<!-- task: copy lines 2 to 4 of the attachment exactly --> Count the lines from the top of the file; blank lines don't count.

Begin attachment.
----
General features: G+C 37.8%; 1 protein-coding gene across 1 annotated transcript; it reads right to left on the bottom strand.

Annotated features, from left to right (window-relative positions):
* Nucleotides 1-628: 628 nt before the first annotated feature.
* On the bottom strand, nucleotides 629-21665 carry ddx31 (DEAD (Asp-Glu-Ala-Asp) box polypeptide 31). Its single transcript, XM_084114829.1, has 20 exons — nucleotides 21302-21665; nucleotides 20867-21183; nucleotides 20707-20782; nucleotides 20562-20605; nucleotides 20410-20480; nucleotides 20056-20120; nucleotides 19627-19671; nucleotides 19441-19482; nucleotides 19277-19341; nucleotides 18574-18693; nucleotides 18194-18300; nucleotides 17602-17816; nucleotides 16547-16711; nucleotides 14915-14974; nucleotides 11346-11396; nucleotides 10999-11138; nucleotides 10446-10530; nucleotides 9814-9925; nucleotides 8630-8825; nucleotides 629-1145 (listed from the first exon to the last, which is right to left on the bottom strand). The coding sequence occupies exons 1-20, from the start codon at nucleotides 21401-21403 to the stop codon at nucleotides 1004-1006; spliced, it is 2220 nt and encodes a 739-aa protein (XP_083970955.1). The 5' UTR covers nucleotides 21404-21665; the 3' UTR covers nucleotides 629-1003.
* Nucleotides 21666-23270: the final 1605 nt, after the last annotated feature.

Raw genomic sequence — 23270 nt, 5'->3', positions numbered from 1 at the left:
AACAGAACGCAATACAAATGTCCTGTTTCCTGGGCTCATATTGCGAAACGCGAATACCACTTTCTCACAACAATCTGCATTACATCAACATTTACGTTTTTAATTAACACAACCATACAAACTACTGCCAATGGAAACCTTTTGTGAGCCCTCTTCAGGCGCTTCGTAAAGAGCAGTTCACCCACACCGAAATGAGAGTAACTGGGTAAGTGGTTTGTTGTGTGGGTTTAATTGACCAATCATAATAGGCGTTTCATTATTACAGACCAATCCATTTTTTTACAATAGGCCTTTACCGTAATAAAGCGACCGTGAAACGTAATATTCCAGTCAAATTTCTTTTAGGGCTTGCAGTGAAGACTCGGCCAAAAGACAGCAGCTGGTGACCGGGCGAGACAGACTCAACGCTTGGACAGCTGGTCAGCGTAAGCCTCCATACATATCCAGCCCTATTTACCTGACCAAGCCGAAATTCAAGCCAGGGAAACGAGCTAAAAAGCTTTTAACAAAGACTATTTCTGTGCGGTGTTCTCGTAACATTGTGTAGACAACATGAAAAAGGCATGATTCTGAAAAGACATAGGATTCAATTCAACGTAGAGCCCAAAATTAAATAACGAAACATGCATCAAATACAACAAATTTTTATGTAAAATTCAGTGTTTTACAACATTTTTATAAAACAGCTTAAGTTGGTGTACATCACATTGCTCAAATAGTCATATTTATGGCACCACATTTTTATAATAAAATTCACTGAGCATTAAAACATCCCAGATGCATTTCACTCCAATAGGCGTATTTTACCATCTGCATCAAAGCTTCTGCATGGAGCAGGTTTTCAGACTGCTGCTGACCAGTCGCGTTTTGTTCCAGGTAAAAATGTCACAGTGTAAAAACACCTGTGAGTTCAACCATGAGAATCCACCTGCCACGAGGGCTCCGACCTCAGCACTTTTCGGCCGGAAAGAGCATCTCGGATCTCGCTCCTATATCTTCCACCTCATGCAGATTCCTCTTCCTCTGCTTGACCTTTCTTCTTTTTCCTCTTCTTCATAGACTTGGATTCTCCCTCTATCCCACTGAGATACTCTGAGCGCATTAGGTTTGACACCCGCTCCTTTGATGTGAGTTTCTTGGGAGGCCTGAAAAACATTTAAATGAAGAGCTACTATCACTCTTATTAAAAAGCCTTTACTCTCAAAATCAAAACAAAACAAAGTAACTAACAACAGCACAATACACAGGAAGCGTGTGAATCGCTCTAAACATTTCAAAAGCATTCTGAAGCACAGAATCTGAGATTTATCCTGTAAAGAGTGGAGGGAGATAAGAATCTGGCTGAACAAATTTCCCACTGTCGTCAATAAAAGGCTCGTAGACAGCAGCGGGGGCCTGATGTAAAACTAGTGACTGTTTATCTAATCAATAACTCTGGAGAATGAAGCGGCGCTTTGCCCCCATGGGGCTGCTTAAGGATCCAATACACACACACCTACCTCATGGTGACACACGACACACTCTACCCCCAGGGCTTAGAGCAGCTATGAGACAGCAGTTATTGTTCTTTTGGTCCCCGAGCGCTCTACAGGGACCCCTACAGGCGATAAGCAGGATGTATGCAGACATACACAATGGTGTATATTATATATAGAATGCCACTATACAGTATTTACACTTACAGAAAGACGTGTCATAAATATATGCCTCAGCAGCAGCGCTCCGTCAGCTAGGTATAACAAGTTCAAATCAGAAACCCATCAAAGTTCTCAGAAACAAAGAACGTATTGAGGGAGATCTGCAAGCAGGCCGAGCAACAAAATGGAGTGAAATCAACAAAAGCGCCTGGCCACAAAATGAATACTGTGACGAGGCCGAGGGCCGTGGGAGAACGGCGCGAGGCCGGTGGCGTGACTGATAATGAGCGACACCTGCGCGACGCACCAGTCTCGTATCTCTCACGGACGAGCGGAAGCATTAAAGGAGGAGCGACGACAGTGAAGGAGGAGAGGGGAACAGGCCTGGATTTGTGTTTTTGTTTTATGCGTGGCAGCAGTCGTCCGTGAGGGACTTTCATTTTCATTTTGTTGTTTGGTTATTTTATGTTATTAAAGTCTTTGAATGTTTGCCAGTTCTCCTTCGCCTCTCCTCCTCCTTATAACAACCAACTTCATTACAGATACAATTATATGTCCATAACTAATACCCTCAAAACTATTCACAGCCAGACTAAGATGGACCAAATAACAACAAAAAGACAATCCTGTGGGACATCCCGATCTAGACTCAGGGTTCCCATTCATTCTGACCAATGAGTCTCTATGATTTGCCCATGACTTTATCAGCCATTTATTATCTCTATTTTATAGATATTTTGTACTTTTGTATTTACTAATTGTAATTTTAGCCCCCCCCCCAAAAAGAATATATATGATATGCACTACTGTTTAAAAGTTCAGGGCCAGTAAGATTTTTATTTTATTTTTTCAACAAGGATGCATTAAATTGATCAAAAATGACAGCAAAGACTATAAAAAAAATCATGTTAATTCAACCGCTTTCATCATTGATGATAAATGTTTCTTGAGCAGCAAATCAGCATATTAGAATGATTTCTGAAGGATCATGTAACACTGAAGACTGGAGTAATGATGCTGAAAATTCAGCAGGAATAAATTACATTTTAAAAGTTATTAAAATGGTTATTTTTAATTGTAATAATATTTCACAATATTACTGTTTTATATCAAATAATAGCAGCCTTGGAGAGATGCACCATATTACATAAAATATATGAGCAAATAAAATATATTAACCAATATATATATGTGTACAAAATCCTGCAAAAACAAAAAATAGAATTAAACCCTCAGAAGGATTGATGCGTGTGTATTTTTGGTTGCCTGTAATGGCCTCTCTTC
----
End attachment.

Annotated features, from left to right (window-relative positions):
* Nucleotides 1-628: 628 nt before the first annotated feature.
* On the bottom strand, nucleotides 629-21665 carry ddx31 (DEAD (Asp-Glu-Ala-Asp) box polypeptide 31). Its single transcript, XM_084114829.1, has 20 exons — nucleotides 21302-21665; nucleotides 20867-21183; nucleotides 20707-20782; nucleotides 20562-20605; nucleotides 20410-20480; nucleotides 20056-20120; nucleotides 19627-19671; nucleotides 19441-19482; nucleotides 19277-19341; nucleotides 18574-18693; nucleotides 18194-18300; nucleotides 17602-17816; nucleotides 16547-16711; nucleotides 14915-14974; nucleotides 11346-11396; nucleotides 10999-11138; nucleotides 10446-10530; nucleotides 9814-9925; nucleotides 8630-8825; nucleotides 629-1145 (listed from the first exon to the last, which is right to left on the bottom strand). The coding sequence occupies exons 1-20, from the start codon at nucleotides 21401-21403 to the stop codon at nucleotides 1004-1006; spliced, it is 2220 nt and encodes a 739-aa protein (XP_083970955.1). The 5' UTR covers nucleotides 21404-21665; the 3' UTR covers nucleotides 629-1003.